This is not a harangue hellbent on nitpicking the technicalities or externalities of the award. Let us not forget that the gallantry award is in itself a symbol. It symbolises grateful commendation and recognition of the soldier by the entire nation and is a source of pride, not only for the soldier’s immediate family, but also to his comrades and innumerable brothers in uniform. At another level, it acts as a motivation to others in the line of duty and provides a sense of gratification to the organisation. It boosts the morale of the average man on the street and reinforces his belief in the armed forces of this nation. The seriousness and decorum of the procedure is a testimony to the importance of the award and reflects on the respect shown to the earlier awardees.

Does the insensitive approach to the award and callousness of its observances by the government bely the importance our society places on values like valour, courage, bravery and national pride? Or is the government taking the cue from the erosion of such values in the larger society?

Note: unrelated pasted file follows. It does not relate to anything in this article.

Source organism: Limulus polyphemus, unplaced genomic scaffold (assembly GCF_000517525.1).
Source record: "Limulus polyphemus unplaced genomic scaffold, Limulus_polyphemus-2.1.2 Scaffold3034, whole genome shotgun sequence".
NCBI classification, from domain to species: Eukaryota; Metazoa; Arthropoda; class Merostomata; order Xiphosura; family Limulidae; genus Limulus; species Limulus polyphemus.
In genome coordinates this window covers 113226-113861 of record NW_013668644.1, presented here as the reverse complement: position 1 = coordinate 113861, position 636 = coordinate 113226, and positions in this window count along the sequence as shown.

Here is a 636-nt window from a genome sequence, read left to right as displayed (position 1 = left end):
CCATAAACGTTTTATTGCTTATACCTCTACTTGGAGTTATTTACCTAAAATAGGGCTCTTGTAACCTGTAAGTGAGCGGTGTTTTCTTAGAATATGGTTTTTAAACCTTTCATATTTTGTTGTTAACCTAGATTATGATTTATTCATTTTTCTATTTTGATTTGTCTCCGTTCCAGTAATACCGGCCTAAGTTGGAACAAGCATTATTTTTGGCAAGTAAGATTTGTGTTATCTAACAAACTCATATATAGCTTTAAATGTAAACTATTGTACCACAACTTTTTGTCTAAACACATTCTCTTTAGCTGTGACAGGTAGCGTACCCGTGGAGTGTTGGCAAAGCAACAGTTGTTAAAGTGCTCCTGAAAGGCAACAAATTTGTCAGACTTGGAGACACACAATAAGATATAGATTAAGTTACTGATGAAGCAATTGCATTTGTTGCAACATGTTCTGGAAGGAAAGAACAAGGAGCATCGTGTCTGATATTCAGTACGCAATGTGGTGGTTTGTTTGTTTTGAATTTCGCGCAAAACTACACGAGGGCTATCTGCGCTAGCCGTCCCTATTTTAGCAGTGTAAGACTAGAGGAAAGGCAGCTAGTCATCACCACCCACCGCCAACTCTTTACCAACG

Whatever may be the case, a big salute from all of us at the INI to all the gallantry award winners! And a very happy Republic day to all the readers of this blog.

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6 Responses to Ashok Chakra, by telegram?

  1. Shishir January 26, 2008 at 1:47 am #

    it is indeed very disheartening to read the manner in which our national heroes are treated. One would expect that the brave soldiers who lay their lives to defend our country deserve nothing short of national honour. Sadly, the politics of today is reduced to absymally low degree.

    I’m curious to know if this is recent change or has this been the case for long now. I don’t think so.

  2. Bharat Sharma January 26, 2008 at 10:12 am #

    It would have been better if the Chief had sent this telegram, instead of the Defence Secretary. What is a Secretary? Let us not forget that Chief is after all a General; where as Secretary is just a Secretary. The lopsided hierarchical orders also need to be corrected. The Chiefs must get their rightful place and authority